Saturday, July 25, 2009

Wikibooks: Chicken and the Egg

I'm at the Wikiconference NYC today and just got out of a very interesting keynote speech, and Q+A session lead by Jimmy Wales. As can be expected in a room full of Wikipedians, lead by the man who founded Wikipedia there wasn't a whole lot of talk about the various sister projects such as Wikibooks. However, mention of Wikibooks was raised at one point during a question about textbooks and instruction.

Jimmy Wales stabbed on a point that I've known for a while but haven't really vocalized before. The problem with Wikibooks, he says, is an issue of K-12 adoption. To be adopted in a classroom a book must comply to a pre-set standard curricula. Without curriculum compliance, there is no hope whatsoever that the book will ever be used in an actual classroom. Without a target audience, it's hard for editors to be motivated to write books, and the cycle continues. This problem is compounded by the fact that many existing curricula are copyrighted and not available to us for free use.

Wikibooks has done pretty well so far in the area of college-level textbooks. Many of our editors are college students or college professors (or graduates who managed to retain some of their knowledge), and there has already been good feedback from college courses that are using our books as part of their programs. So, there's a feedback loop here that reinforces and encourages more development in these books. Our collection of college-level books therefore is of a much higher quality then our collection of K-12 books.

People have said in the past before that Wikibooks has a dearth of quality books for young children. People have also mentioned in the past that books on Wikibooks don't follow standard curricula. It's the interplay between these two items that is something I've never quite put my finger on before, but that Jimmy nailed. This doesn't necessarily explain why Wikijunior is so stagnant (since children younger than school age don't need to follow a curriculum), although Part of Wikijunior's target demographic does include school-aged children as well.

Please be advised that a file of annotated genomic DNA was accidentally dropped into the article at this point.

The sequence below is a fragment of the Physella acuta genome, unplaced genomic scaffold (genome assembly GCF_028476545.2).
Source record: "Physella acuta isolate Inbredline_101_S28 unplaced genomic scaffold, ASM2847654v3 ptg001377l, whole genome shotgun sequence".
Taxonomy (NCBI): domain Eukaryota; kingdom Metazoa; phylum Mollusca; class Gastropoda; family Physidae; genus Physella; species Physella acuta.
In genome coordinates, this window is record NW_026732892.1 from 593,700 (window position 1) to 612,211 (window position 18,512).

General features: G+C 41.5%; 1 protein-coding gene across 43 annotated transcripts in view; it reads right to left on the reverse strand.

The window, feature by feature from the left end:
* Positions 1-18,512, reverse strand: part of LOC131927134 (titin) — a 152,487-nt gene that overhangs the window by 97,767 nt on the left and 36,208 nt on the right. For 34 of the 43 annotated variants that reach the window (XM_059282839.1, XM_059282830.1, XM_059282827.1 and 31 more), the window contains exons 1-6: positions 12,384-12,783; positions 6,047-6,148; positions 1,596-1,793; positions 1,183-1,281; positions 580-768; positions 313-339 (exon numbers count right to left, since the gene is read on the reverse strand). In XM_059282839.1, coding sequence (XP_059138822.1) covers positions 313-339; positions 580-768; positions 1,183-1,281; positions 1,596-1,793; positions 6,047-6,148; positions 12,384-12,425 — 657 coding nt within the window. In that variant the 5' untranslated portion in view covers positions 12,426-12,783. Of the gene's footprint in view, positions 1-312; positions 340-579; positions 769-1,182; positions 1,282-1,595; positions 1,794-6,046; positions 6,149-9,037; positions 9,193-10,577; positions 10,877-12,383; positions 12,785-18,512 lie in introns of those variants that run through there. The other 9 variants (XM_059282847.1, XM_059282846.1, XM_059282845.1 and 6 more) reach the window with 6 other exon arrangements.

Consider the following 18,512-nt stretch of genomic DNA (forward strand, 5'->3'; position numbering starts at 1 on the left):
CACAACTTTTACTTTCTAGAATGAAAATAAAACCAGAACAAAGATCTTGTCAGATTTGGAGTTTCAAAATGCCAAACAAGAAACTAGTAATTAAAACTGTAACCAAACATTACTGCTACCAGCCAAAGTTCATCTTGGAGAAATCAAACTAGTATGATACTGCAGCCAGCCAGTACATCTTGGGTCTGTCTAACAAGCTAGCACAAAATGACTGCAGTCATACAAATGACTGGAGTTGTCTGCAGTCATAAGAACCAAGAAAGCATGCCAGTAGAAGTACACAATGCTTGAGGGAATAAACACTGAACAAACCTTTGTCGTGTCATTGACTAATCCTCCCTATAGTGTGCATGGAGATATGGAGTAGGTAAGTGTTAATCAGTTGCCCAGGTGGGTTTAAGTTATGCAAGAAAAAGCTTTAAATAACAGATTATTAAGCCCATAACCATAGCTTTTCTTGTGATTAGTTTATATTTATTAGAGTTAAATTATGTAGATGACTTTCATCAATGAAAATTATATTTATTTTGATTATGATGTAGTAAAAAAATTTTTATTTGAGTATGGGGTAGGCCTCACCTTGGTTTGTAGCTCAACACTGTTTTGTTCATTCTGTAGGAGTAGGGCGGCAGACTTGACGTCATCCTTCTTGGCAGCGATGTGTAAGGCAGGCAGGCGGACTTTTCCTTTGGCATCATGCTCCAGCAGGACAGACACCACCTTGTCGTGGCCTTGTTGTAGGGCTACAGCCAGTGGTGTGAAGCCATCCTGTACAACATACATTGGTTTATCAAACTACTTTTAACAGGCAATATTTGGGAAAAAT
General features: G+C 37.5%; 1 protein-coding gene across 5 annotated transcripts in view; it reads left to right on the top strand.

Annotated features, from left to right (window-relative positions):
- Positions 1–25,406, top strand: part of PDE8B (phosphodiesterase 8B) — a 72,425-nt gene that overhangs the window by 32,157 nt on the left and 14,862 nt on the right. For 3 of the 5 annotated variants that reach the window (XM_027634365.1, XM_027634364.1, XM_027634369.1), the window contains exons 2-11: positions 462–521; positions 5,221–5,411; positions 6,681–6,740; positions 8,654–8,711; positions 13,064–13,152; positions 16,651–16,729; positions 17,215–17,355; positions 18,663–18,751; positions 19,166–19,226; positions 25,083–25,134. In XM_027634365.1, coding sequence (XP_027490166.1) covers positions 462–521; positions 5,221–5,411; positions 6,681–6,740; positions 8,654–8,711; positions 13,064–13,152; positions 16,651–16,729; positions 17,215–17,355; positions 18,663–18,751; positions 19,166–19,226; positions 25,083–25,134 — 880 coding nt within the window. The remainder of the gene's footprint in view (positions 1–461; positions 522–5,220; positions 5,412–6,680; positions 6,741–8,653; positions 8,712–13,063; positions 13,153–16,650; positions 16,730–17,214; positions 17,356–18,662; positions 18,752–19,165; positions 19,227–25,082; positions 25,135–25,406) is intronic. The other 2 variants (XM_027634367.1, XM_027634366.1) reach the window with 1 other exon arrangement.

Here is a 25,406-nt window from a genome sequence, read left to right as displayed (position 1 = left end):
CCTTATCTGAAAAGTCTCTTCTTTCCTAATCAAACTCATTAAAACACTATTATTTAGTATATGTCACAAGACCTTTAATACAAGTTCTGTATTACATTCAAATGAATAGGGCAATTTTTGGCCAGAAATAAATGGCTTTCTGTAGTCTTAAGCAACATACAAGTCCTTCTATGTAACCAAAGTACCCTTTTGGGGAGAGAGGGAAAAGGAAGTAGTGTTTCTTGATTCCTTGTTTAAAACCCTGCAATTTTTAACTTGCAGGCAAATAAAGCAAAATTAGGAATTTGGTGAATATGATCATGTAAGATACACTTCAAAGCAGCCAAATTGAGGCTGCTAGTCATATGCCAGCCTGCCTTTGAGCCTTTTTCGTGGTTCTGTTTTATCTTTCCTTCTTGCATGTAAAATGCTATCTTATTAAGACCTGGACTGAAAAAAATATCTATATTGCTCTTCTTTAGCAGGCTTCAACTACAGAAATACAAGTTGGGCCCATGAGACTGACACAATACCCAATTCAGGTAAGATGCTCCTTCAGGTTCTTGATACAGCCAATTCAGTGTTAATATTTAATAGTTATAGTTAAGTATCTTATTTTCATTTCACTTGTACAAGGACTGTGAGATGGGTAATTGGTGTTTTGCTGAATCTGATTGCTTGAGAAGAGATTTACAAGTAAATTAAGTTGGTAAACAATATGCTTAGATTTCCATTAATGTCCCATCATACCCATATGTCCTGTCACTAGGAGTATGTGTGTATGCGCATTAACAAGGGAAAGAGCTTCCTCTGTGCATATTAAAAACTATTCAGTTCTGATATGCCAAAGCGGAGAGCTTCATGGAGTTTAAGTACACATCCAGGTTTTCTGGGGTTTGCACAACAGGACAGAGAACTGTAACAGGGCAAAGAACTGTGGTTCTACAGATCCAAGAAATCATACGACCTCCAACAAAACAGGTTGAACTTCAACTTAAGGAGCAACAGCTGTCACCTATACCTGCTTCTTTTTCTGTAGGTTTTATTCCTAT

Luckily, I don't think that this problem is a hopeless one. I think that in time we will cross the hurdle and break the feedback cycle of stagnation. A big part of this is the license migration, so now Wikibooks is more compatible with CC-BY-SA content (which is how most other open-content textbooks are licensed). I also think that there are efforts that can be made to conform to existing (although admittedly not often used) free standard curriculums, and also to put pressure on governments to make more existing curriculums freely available.

I would love to hear more ideas on this topic, to try and start brainstorming ways we can improve our K-12 books.

Thursday, May 21, 2009

Licensing Vote Results

The results of the Wikimedia licensing vote have been made public today. From Robert Rohde on foundation-l:

The licensing update poll has been tallied.

"Yes, I am in favor of this change" : 13242 (75.8%)
"No, I am opposed to this change" : 1829 (10.5%)
"I do not have an opinion on this change" : 2391 (13.7%)

Total ballots cast and certified: 17462